Wednesday, 22 July 2009

Making things happen and dancing cossacks: political narratives 101

A few days ago, I came across on You Tube two old but still striking examples of the political narrative as party election broadcast.

I remember both of the adverts well. They feature here in a documentary of some sort, about innovative advertising in New Zealand elections. The first is a New Zealand Labour Party broadcast from the 1969 general election campaign. The party had been out of office for nine years (three terms) and believed, as did many observers, that their turn was coming around again. Labour’s slogan, after nearly a decade of conservative National Party rule, was “make things happen”.

In this clip, Bob Harvey, whose thrusting young advertising agency handled the Labour campaign, explains how he started re-making the image of the party’s c.27-stone leader, Norman Kirk, from grossly overweight slob to prospective prime minister.

Just as interesting is the way the advert projected Labour’s campaign narrative: if you change the government, we can make New Zealand better. The story was about the future, not the past and the archetype was the strong and purposeful community, working through politics to deliver positive results for everyone. As well as an upbeat campaign song, New Zealand symbols, including exports, new industries, farmers, old people and people working, were used to make the story real. (You’ll notice the iconic photo of a Vietcong prisoner being brutally executed during the Tet offensive of 1968 too. The Vietnam war was one issue on which Labour differentiated themselves from National.) And Harvey was trying to make sure that Kirk embodied the campaign narrative, as a credible leader who might, well, make things happen.

The broadcast looks a little quaint today but was certainly innovative forty years ago. Yet Sir Keith Holyoake’s National government clung on by their fingertips. Most Kiwi voters thought that Norman Kirk and Labour still weren’t quite ready. Three years later, Kirk led his party to a landslide victory, using the slogan “It’s Time for Labour”. “Change”, the classic narrative for opposition parties, hit home with a bored and restless electorate that wanted new faces and political action and believed that the economy was firing strongly enough to sustain it. And the re-imagining of Kirk was complete (though, as I recall, Labour’s tv campaign was a little less imaginative in 1972).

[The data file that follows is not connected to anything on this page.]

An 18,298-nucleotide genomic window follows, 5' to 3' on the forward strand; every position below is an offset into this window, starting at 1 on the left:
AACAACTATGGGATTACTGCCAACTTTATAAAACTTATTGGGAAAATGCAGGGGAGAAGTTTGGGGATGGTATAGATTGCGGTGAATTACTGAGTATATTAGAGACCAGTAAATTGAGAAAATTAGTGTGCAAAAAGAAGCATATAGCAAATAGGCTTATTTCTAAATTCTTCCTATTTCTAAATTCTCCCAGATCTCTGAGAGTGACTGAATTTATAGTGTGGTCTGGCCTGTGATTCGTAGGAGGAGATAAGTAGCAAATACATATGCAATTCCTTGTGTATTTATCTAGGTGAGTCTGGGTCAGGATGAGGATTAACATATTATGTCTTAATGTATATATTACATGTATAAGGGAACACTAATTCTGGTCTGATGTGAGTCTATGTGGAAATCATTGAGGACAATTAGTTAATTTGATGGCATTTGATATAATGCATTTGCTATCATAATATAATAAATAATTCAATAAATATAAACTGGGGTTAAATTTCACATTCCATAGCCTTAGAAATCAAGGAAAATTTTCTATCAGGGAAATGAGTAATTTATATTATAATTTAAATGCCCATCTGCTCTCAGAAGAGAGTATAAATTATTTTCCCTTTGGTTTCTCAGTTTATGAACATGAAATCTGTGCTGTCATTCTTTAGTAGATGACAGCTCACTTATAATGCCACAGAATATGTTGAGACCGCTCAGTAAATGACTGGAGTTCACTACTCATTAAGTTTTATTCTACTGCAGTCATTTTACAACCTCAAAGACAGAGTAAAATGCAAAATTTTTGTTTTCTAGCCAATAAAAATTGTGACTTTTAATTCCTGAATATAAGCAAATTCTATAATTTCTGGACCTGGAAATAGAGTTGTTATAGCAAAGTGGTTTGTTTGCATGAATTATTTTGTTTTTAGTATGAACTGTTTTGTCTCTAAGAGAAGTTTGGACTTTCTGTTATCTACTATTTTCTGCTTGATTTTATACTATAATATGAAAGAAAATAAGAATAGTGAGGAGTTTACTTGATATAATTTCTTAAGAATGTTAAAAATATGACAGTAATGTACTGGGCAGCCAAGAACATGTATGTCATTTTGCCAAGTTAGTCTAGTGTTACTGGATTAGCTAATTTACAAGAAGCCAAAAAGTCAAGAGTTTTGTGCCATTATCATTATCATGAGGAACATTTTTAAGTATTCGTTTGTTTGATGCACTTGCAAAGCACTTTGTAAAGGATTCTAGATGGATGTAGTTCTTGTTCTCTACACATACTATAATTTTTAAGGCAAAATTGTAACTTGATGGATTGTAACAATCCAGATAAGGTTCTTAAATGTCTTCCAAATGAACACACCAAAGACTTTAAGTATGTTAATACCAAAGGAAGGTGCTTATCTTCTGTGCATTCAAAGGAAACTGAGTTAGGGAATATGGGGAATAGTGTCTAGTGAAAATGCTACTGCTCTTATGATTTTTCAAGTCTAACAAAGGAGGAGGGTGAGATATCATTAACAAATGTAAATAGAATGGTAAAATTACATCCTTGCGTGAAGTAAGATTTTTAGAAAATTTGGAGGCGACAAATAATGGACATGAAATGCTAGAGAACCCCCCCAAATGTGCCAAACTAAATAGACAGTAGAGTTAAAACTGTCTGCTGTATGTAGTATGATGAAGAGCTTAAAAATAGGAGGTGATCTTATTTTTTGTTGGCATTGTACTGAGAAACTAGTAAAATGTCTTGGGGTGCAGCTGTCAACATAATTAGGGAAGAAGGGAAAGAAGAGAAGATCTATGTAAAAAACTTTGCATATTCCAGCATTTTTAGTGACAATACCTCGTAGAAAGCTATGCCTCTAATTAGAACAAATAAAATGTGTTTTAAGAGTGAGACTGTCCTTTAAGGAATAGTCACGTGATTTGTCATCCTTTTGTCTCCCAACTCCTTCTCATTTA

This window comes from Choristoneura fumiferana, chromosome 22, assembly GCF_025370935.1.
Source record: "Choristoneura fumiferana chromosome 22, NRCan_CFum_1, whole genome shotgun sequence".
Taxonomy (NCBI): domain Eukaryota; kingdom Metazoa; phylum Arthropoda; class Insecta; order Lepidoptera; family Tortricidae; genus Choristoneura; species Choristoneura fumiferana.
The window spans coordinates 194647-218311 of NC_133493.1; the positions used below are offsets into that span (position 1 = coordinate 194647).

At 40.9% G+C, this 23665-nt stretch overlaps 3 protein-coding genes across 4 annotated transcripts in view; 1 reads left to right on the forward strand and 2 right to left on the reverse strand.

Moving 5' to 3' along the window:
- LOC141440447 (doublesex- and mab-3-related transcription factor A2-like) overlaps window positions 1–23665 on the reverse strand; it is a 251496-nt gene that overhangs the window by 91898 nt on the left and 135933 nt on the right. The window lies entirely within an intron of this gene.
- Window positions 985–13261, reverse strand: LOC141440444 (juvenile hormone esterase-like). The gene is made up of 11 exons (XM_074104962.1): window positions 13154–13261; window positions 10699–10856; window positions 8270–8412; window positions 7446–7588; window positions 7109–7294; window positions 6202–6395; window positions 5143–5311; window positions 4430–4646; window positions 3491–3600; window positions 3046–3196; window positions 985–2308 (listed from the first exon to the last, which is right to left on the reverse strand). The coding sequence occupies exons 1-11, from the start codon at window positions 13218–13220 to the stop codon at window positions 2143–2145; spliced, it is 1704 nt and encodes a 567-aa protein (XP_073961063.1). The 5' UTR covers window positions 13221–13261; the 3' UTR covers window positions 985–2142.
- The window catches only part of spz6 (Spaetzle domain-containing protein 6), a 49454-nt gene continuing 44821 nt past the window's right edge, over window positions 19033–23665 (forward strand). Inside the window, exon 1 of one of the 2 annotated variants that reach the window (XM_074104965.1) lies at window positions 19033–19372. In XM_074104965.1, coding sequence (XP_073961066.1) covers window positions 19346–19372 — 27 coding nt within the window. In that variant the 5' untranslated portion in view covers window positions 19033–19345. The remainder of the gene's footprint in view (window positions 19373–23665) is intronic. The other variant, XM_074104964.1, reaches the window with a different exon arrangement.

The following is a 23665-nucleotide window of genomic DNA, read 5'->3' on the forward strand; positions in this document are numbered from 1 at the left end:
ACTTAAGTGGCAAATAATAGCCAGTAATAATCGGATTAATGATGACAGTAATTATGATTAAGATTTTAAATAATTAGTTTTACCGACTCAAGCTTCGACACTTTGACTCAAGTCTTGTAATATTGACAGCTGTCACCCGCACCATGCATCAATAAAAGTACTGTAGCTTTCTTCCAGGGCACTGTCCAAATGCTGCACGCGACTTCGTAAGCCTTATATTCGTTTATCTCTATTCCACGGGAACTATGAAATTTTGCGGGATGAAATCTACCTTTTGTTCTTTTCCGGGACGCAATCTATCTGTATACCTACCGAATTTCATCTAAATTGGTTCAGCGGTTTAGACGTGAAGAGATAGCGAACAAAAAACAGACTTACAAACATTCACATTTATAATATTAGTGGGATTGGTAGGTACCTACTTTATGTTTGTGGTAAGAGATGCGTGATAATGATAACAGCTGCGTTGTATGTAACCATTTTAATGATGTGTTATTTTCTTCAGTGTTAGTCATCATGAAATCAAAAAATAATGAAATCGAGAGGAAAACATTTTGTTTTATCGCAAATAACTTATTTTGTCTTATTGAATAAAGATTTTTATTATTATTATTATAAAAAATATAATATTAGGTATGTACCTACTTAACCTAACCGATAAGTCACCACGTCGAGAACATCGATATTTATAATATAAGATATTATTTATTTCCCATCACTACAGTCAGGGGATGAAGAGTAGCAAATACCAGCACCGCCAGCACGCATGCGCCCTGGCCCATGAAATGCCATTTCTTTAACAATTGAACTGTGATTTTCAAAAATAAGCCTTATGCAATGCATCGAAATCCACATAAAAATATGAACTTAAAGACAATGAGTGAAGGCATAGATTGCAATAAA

The next case study in the documentary comes from the National Party’s 1975 election campaign. That campaign is still some of the powerful political storytelling I have seen. By election day, New Zealand had been hit by the first oil shock, a collapse in the country’s terms of trade and double-digit inflation. And the government was shattered by the death in 1974 of Norman Kirk. Labour no longer embodied its narrative. Meanwhile, the pugnacious populist Robert Muldoon had taken over as National’s leader and marketed himself – incredible though it seems now – as an economic wizard.

In six different advertising spots, from which a few brief excerpts appear here, National’s campaign told simple stories to an anxious electorate. They did it by using simple, colourful cartoons with potent symbols and clever heuristics.

You’ll see the negative archetypes here, possibly as never before – “the enemy within” (trouble-making trade unionists and brawling, brown-skinned Pacific Island immigrants) and “the rot at the top” (the Labour government that had failed to manage the economy). Both came together in the infamous “dancing Cossacks” that powerfully symbolised National’s claim that the Labour superannuation (pensions) scheme would allow the state to nationalise all the farms and businesses in New Zealand and bring communism to the South Pacific.

This time, National swept to victory. Labour was decimated and Muldoon went on to be prime minister for eight and a half years. The crude appeals to prejudice and the “reds under the bed” scaremongering had Labour crying foul. The cossacks remain controversial to this day. [You can see the superannuation advert in full if you click here and scroll down to the bottom]

Like them or not, the National Party adverts are a textbook case of a successful political narrative. They talked about the issues of most concern to disgruntled Labour supporters and “swing” voters and engaged, very directly, with what these voters were thinking and feeling, as identified through the astute use of market research.

The National campaign structured these emotions – fear - into simple, easy-to-understand stories and played them back to voters. And they offered policy planks as “happy endings”: cut immigration to the bone, bring in a form of voluntary trade unionism, replace Labour’s superannuation regime with a very generous pay as you go scheme. Muldoon and his hard-hitting campaigning style embodied the campaign’s narrative.

Mike Wall, who masterminded National’s advertising campaign, is surely correct when he says in the clip that Muldoon would have won handsomely with or without the cartoons. But he adds:

“The commercials fitted in and somehow captured the mood of the campaign that Muldoon was running.”

Oh, yeah.

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